To make this shift takes strong leadership that allows staff to work in both ways for a short space of time while transitioning from one to the other. With a lot of courage, tenacity, honesty and clarity of purpose, staff and managers can drive the organisation from one paradigm to the other. This allows staff to experience both paradigms – and the flip, when it happens, is very quick. 


Three major components are necessary.

  • First, collect data about how your organisation responds to real – not perceived – needs – of your customers.
  • Second, assess how your organisation performs end-to-end in achieving customer purpose. Once staff have collected the data, they can discuss it with managers and talk more easily about change.
  • Third, as well as gathering data, staff need to appreciate what the reality is like. As they grasp this experience, they become better able to collect the data. This process thus becomes an iterative one with these three elements.

The type of change we are advocating relies on learning the principles of all three and bringing them together. Because they are so interdependent, change will occur only when all three are addressed at the same time.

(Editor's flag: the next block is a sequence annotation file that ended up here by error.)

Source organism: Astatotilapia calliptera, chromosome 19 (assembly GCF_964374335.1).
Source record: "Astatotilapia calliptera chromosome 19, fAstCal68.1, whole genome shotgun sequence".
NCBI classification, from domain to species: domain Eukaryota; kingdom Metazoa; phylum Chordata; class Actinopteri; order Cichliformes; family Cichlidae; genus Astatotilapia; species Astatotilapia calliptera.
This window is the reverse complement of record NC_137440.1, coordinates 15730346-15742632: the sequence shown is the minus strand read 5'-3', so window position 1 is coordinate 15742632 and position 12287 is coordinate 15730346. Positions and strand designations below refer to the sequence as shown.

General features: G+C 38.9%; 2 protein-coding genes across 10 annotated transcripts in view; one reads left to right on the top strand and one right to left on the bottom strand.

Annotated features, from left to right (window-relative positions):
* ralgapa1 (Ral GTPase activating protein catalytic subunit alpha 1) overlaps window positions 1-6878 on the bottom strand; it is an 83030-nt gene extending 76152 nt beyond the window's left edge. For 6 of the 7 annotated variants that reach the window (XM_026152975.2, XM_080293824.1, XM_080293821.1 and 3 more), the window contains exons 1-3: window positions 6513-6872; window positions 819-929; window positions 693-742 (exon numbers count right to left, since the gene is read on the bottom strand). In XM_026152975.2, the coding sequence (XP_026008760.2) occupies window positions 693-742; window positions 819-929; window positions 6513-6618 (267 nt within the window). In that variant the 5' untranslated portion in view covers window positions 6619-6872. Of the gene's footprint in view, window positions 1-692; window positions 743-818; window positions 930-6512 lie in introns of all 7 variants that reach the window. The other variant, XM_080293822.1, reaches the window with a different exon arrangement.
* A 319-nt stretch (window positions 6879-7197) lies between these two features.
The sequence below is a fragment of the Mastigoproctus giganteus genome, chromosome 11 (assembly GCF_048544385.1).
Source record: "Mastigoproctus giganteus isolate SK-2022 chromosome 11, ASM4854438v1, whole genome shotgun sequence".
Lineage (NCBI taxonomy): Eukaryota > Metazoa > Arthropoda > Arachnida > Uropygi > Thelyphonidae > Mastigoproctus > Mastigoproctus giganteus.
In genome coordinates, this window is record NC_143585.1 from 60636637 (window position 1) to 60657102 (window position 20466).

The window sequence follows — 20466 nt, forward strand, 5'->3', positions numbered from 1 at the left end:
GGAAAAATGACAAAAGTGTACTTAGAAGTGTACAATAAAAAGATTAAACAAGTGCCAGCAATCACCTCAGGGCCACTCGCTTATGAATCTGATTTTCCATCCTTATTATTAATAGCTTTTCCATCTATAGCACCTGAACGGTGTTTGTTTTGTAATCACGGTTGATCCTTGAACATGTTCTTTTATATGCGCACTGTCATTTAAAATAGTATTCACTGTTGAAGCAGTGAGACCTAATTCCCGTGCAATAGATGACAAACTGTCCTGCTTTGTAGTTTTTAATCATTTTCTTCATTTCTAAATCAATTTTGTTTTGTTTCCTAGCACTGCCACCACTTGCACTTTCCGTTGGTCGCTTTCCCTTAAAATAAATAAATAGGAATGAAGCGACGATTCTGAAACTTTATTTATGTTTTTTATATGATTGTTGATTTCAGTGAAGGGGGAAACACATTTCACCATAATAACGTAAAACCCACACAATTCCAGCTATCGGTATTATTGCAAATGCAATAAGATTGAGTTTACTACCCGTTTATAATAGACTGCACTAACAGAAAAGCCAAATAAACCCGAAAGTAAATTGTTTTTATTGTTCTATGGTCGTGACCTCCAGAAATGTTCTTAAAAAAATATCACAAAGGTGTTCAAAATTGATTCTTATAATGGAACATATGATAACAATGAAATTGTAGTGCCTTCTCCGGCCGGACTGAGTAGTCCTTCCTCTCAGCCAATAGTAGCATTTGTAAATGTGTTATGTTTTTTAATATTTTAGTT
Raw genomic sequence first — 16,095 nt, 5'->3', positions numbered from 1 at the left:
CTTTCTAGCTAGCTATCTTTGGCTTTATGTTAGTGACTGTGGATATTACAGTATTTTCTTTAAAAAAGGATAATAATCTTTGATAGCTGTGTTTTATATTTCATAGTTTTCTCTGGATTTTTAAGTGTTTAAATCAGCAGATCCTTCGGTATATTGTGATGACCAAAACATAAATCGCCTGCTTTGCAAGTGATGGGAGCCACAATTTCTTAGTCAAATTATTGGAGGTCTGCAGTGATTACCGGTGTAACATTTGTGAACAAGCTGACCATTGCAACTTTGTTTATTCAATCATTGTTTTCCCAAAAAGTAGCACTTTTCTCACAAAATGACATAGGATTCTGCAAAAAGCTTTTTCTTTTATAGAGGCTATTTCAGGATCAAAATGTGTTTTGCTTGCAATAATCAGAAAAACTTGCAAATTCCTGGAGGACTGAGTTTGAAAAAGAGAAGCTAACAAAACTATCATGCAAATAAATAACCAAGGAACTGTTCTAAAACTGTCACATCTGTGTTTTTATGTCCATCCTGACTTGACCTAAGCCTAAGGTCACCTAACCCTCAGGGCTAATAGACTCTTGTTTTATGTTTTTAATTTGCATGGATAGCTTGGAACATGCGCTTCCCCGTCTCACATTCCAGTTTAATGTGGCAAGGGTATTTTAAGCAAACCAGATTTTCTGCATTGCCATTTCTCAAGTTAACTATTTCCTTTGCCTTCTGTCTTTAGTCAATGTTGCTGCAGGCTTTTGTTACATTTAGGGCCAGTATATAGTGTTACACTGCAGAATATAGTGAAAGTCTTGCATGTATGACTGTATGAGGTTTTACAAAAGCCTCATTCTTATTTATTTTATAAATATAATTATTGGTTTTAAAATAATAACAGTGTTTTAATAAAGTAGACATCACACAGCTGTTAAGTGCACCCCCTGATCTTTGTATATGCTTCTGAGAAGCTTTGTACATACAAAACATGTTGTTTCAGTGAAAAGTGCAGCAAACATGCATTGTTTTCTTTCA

Changing relationships with customers

The relationship between most organisations and their customers is typically based on the production and consumption of goods and services as gleaned from marketing intelligence. The marketing departments of those companies are then tasked with persuading customers to buy these products.

This approach is characterised as the ‘make-and-sell’ mode of operation: its all about customer push.

Manufactured products and the development of saleable services benefit if instead service organisations capture and exploit the customer demand intelligence that comes in front of them every day.

Marketing intelligence and focus-group data are not the only methods for data collection; with a transformation in staff attitudes, frontline operations can be tasked with attending to the real – not perceived – needs of customers.

Implementing lean

Using this customer intelligence, the organisation can view its products and services, and potential new ones, from the vantage point of the customers who transact with it every day.

Products and services can be specifically designed against what matters to the customer, and the business can also ensure that it operates at maximum effectiveness.

Simply by locking on to customer demand intelligence gathered by frontline operations, an organisation can continually satisfy its customers, create innovation, increase revenue, optimise costs, and provide meaningful work for those frontline staff / intelligence gatherers.

Once the organisation starts to take on the customer’s viewpoint, the way in which it sees its own products and services change, giving the organisation greater objectivity and enabling it to identify any shortcomings.

Customer Value Enterprise®: encouraging staff to promote change

In the previous blog post, I wrote about the how and whys of bringing together a cross-section of a company’s staff to educate them in a different set of principles on which to design, build and operate an organisation, specifically, the lean principles of a Customer Value Enterprise®.